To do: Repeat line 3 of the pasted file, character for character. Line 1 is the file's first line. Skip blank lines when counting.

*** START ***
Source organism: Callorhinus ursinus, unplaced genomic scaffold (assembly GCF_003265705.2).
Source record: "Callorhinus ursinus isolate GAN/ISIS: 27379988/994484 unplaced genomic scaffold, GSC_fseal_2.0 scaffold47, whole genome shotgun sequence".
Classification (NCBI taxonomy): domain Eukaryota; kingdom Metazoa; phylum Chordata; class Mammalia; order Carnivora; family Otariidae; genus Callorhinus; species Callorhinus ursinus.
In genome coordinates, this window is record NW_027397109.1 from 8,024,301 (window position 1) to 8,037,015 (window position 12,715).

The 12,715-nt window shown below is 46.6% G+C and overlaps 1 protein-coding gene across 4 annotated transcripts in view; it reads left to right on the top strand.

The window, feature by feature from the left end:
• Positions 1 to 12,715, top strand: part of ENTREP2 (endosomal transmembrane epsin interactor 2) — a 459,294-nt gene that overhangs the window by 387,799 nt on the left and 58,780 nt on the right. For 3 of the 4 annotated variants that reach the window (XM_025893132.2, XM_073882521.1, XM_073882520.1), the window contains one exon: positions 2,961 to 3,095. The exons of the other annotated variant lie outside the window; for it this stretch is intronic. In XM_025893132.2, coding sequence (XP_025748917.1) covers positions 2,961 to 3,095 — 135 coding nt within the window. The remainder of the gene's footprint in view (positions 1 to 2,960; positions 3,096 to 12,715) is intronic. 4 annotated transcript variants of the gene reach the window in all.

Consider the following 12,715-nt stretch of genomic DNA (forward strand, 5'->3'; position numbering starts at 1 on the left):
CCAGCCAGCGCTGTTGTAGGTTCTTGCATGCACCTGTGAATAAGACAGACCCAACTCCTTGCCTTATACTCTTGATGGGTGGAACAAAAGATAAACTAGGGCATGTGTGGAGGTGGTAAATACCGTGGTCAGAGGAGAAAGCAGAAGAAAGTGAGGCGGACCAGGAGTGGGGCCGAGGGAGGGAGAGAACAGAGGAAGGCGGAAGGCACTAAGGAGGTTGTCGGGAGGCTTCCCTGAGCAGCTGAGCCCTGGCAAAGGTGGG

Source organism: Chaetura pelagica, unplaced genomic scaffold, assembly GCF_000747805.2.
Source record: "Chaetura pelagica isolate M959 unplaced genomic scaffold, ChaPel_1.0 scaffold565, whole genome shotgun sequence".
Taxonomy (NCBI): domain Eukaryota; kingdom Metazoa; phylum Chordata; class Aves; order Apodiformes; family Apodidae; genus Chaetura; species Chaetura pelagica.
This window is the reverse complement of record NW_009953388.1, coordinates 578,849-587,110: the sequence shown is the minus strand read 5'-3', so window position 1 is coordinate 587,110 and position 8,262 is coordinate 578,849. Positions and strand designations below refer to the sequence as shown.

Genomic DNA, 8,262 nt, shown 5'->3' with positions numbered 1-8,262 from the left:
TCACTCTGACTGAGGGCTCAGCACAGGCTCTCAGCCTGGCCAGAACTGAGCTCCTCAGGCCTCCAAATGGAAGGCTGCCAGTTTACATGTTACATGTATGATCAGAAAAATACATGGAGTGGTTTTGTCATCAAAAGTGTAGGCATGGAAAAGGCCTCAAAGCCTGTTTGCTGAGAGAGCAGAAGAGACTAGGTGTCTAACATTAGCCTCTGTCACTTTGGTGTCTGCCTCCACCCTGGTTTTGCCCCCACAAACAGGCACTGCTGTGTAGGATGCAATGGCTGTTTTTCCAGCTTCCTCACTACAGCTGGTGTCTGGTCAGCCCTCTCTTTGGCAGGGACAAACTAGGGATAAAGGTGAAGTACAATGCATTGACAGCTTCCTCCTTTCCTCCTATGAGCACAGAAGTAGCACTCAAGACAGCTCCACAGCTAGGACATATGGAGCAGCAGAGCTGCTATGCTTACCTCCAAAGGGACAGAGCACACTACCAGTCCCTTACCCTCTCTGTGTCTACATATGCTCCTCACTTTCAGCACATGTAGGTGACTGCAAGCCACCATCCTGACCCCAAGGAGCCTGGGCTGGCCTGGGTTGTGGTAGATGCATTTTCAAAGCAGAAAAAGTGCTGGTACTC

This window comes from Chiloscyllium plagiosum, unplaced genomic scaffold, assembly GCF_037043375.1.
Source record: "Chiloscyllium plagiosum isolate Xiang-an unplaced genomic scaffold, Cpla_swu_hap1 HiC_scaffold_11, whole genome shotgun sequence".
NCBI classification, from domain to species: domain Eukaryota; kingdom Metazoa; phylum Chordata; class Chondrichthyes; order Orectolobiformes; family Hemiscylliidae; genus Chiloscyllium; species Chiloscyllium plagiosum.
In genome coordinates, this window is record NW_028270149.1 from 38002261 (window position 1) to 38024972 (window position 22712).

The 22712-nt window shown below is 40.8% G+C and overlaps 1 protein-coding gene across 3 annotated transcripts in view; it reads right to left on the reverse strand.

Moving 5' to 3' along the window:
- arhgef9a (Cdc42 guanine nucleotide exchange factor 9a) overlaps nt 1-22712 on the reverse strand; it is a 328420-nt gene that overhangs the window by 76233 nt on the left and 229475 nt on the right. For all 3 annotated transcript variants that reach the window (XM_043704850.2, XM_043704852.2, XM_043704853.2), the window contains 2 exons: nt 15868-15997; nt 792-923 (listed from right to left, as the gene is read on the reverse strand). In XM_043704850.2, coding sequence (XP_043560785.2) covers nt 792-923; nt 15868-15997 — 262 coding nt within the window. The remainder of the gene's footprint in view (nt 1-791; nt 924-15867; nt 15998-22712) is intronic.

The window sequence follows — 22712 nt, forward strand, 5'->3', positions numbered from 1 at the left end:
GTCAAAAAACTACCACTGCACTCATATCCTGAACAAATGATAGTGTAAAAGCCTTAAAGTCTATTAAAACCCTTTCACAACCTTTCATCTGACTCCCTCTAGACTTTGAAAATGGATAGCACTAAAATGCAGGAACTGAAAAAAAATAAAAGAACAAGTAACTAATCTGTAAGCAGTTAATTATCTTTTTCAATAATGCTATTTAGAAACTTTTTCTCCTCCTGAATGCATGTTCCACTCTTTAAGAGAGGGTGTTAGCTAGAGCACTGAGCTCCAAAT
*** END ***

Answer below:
Classification (NCBI taxonomy): domain Eukaryota; kingdom Metazoa; phylum Chordata; class Mammalia; order Carnivora; family Otariidae; genus Callorhinus; species Callorhinus ursinus.